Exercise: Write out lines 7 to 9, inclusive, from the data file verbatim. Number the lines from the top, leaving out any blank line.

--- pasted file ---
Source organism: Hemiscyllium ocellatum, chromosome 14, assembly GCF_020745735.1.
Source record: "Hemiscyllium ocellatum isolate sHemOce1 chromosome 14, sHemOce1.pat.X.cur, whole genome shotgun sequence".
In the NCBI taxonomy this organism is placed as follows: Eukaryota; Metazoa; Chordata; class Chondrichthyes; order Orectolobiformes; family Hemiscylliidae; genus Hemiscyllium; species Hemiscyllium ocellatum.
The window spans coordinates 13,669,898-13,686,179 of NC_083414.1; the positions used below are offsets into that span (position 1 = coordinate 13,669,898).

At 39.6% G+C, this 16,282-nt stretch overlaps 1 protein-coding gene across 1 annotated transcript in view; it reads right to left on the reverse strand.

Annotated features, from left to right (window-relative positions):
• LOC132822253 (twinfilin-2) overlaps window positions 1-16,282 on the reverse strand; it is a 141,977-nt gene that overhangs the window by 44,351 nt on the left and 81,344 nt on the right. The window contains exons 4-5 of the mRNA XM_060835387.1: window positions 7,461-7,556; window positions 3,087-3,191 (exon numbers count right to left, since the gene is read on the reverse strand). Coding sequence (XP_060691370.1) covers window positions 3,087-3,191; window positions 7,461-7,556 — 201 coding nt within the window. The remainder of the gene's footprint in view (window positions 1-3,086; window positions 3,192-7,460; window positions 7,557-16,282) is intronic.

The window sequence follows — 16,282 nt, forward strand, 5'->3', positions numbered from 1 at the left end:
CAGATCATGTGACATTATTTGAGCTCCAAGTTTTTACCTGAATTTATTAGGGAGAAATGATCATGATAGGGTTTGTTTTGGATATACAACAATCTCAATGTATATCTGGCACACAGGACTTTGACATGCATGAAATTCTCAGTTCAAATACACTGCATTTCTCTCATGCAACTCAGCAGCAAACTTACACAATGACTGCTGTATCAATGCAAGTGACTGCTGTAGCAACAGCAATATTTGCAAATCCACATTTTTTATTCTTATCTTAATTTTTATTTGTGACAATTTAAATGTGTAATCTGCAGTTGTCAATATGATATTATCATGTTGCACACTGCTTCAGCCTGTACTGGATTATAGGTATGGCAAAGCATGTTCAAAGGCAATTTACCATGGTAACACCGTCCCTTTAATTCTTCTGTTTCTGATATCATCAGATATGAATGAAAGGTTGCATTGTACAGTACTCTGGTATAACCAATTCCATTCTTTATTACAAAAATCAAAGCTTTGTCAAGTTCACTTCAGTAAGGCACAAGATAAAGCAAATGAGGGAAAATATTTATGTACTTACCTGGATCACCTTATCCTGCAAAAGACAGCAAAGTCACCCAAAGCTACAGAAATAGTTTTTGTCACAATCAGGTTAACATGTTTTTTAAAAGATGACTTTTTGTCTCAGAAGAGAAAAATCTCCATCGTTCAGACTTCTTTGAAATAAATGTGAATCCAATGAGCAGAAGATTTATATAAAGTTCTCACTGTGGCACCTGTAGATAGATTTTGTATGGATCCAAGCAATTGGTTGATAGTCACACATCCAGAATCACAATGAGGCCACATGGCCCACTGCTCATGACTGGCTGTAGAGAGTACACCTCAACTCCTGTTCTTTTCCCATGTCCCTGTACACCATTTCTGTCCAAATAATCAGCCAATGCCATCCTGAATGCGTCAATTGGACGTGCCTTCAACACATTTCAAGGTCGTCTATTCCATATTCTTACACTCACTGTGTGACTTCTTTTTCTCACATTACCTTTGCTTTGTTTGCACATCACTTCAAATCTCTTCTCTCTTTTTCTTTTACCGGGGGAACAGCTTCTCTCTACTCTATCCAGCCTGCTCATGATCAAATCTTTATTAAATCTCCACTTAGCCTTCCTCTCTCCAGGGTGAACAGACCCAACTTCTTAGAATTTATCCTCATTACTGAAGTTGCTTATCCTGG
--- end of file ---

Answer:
• LOC132822253 (twinfilin-2) overlaps window positions 1-16,282 on the reverse strand; it is a 141,977-nt gene that overhangs the window by 44,351 nt on the left and 81,344 nt on the right. The window contains exons 4-5 of the mRNA XM_060835387.1: window positions 7,461-7,556; window positions 3,087-3,191 (exon numbers count right to left, since the gene is read on the reverse strand). Coding sequence (XP_060691370.1) covers window positions 3,087-3,191; window positions 7,461-7,556 — 201 coding nt within the window. The remainder of the gene's footprint in view (window positions 1-3,086; window positions 3,192-7,460; window positions 7,557-16,282) is intronic.

The window sequence follows — 16,282 nt, forward strand, 5'->3', positions numbered from 1 at the left end:
CAGATCATGTGACATTATTTGAGCTCCAAGTTTTTACCTGAATTTATTAGGGAGAAATGATCATGATAGGGTTTGTTTTGGATATACAACAATCTCAATGTATATCTGGCACACAGGACTTTGACATGCATGAAATTCTCAGTTCAAATACACTGCATTTCTCTCATGCAACTCAGCAGCAAACTTACACAATGACTGCTGTATCAATGCAAGTGACTGCTGTAGCAACAGCAATATTTGCAAATCCACATTTTTTATTCTTATCTTAATTTTTATTTGTGACAATTTAAATGTGTAATCTGCAGTTGTCAATATGATATTATCATGTTGCACACTGCTTCAGCCTGTACTGGATTATAGGTATGGCAAAGCATGTTCAAAGGCAATTTACCATGGTAACACCGTCCCTTTAATTCTTCTGTTTCTGATATCATCAGATATGAATGAAAGGTTGCATTGTACAGTACTCTGGTATAACCAATTCCATTCTTTATTACAAAAATCAAAGCTTTGTCAAGTTCACTTCAGTAAGGCACAAGATAAAGCAAATGAGGGAAAATATTTATGTACTTACCTGGATCACCTTATCCTGCAAAAGACAGCAAAGTCACCCAAAGCTACAGAAATAGTTTTTGTCACAATCAGGTTAACATGTTTTTTAAAAGATGACTTTTTGTCTCAGAAGAGAAAAATCTCCATCGTTCAGACTTCTTTGAAATAAATGTGAATCCAATGAGCAGAAGATTTATATAAAGTTCTCACTGTGGCACCTGTAGATAGATTTTGTATGGATCCAAGCAATTGGTTGATAGTCACACATCCAGAATCACAATGAGGCCACATGGCCCACTGCTCATGACTGGCTGTAGAGAGTACACCTCAACTCCTGTTCTTTTCCCATGTCCCTGTACACCATTTCTGTCCAAATAATCAGCCAATGCCATCCTGAATGCGTCAATTGGACGTGCCTTCAACACATTTCAAGGTCGTCTATTCCATATTCTTACACTCACTGTGTGACTTCTTTTTCTCACATTACCTTTGCTTTGTTTGCACATCACTTCAAATCTCTTCTCTCTTTTTCTTTTACCGGGGGAACAGCTTCTCTCTACTCTATCCAGCCTGCTCATGATCAAATCTTTATTAAATCTCCACTTAGCCTTCCTCTCTCCAGGGTGAACAGACCCAACTTCTTAGAATTTATCCTCATTACTGAAGTTGCTTATCCTGG